That said, just because a preview does not get the Seal of the Republic endorsement does not mean that we think it’s bad.
When reviewing a game , we tend to stick to these guidelines:
- We do not do paid reviews.
- The game must be a finished product.
- We aim to play the game within 2 weeks of receiving it.
- Every game will be played at least twice, and ideally with different gamers, to give it a full and thorough inspection.
- After the game has been played, we aim to have the review completed within 2 weeks. During busy periods, such as around conventions, additional time may be required.
These are guidelines and not concrete rules, however, so we do not guarantee that we can have a game’s review posted within a month of receiving it. We do try though!
Furthermore, asking us to review a game does not guarantee that we will. If we opt not to, a reason will usually be specified, be it time constraints, content, game availability, out of our scope, etc.
Currently, we post a review every Friday, though additional games occasionally may be reviewed outside of this schedule.
Once the review is posted our site, we will let you know. We usually also post the link to the Weblinks section at Boardgamegeek.com and on our social media.
In return, if you really like the article all we ask is that if your game’s / developer’s / publisher’s website contains a reviews section that a link to it be posted there. If you are active on social media, it’d also be a nice gesture to let your audience know about it.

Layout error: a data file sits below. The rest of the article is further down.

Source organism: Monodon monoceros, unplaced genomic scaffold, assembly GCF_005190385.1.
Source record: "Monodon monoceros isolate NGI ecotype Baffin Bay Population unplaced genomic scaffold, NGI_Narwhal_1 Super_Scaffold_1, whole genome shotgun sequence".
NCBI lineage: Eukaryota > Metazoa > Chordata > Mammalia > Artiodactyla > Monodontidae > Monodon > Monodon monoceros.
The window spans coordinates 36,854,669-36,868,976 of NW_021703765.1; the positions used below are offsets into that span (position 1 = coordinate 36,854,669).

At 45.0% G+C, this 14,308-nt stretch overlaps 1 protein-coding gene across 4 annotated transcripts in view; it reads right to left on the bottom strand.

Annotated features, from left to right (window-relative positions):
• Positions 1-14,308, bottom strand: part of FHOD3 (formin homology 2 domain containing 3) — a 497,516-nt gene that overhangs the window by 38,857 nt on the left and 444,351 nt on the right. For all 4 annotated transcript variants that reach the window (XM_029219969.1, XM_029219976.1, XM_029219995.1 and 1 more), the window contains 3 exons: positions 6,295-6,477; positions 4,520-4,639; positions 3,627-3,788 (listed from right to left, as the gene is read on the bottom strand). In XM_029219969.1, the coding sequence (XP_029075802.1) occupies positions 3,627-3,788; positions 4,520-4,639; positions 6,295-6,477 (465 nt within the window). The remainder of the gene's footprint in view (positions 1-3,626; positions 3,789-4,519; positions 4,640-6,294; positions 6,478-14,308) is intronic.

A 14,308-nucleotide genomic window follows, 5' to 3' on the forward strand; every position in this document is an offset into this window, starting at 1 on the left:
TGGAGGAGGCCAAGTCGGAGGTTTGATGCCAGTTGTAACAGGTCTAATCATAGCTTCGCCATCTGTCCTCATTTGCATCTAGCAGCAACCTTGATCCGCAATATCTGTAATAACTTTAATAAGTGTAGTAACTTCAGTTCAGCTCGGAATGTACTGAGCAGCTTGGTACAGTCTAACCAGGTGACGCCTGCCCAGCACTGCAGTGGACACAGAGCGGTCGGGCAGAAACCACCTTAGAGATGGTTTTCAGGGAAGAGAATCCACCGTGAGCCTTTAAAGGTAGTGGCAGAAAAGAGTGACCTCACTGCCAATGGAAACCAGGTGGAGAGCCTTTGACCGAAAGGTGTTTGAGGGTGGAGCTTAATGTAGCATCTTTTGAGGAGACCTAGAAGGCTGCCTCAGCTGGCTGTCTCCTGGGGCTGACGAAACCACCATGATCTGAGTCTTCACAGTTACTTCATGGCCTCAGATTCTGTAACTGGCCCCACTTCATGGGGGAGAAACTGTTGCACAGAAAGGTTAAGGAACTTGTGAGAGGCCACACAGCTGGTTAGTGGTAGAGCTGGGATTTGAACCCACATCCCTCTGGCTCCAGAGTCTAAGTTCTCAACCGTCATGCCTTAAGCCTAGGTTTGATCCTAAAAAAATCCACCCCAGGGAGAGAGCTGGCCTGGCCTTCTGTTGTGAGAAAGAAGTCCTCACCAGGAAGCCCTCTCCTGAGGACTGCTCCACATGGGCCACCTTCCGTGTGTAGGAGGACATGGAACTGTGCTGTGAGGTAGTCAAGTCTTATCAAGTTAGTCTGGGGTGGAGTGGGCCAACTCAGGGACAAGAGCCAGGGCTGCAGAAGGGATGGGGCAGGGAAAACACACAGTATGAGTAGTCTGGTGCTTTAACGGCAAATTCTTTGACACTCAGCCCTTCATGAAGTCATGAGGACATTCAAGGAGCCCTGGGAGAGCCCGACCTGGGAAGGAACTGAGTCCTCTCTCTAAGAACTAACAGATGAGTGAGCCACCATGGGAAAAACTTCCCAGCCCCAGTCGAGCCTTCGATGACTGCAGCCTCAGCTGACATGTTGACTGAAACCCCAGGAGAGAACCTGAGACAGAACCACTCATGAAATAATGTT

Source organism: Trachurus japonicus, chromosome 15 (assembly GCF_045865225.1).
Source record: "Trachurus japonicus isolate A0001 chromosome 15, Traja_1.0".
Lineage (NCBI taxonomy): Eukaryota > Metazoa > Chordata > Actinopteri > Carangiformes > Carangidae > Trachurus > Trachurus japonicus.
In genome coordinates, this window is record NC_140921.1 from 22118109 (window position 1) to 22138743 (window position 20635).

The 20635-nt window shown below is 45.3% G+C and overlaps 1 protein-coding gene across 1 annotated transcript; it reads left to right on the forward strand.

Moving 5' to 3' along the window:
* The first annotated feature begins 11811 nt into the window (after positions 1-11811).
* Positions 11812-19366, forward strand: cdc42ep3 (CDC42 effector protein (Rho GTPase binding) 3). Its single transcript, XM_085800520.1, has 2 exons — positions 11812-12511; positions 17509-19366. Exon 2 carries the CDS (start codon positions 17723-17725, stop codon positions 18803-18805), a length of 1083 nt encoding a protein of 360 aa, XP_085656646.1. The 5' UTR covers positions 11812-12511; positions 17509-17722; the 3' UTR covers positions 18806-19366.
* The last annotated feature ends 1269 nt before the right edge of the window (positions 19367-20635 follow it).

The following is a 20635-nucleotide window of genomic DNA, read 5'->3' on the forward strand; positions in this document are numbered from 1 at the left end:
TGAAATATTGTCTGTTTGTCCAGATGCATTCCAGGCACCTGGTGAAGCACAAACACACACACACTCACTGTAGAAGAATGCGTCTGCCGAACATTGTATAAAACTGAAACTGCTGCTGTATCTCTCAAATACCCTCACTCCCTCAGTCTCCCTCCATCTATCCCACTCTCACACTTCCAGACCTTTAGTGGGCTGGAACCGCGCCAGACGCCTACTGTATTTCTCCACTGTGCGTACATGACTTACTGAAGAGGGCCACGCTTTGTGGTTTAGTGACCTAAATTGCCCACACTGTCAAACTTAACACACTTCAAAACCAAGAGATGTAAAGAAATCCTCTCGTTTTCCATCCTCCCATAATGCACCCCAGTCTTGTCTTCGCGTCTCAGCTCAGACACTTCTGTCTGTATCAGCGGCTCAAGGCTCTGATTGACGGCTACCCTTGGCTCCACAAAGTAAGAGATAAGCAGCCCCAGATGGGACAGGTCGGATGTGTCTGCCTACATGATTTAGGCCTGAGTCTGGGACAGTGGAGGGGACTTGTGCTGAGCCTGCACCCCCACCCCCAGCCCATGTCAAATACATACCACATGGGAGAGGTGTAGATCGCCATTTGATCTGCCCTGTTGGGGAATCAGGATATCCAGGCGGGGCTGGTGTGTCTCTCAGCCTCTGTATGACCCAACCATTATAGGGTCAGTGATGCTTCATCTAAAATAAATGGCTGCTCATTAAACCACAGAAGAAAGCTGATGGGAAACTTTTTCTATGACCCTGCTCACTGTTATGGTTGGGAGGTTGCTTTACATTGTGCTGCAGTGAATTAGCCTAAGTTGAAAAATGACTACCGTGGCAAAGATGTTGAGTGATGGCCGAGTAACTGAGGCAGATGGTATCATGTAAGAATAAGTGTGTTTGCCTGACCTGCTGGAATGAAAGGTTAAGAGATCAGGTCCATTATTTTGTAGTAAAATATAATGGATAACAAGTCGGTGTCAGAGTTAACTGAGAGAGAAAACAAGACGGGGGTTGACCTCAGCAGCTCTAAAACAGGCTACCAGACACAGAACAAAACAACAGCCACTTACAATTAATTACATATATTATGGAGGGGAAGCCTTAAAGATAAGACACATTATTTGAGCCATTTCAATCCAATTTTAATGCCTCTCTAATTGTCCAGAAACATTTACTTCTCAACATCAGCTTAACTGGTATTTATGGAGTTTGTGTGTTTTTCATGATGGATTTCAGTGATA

In short, yes, we do. We have no intention of hiding that fact, and to do so we feel would be unethical.
That being said, we pay for many of the games we review as well. Regardless of whether it is a review copy or one we picked up ourselves, we maintain the same objective approach to reviewing them. We maintain the right to be honest about the game regardless of where it comes from, and we are never under any obligation to give favorable or preferential reviews of games we don’t feel aren’t warranted.
The monthly Indie Spotlight is our way of showcasing independent games. To be eligible for it, games must qualify for at least three of the following conditions:
- It must come from an indie developer and/or indie-focused publisher.
- The developer/publisher in Rule 1 cannot have printed a commercially successful game in the last ten years.
- The game cannot be a reprint or new edition of a game made in the last ten years.
- The game must be released within a month on either side of the month it is selected for. (e.g. an April Spotlight game must be released between March and May)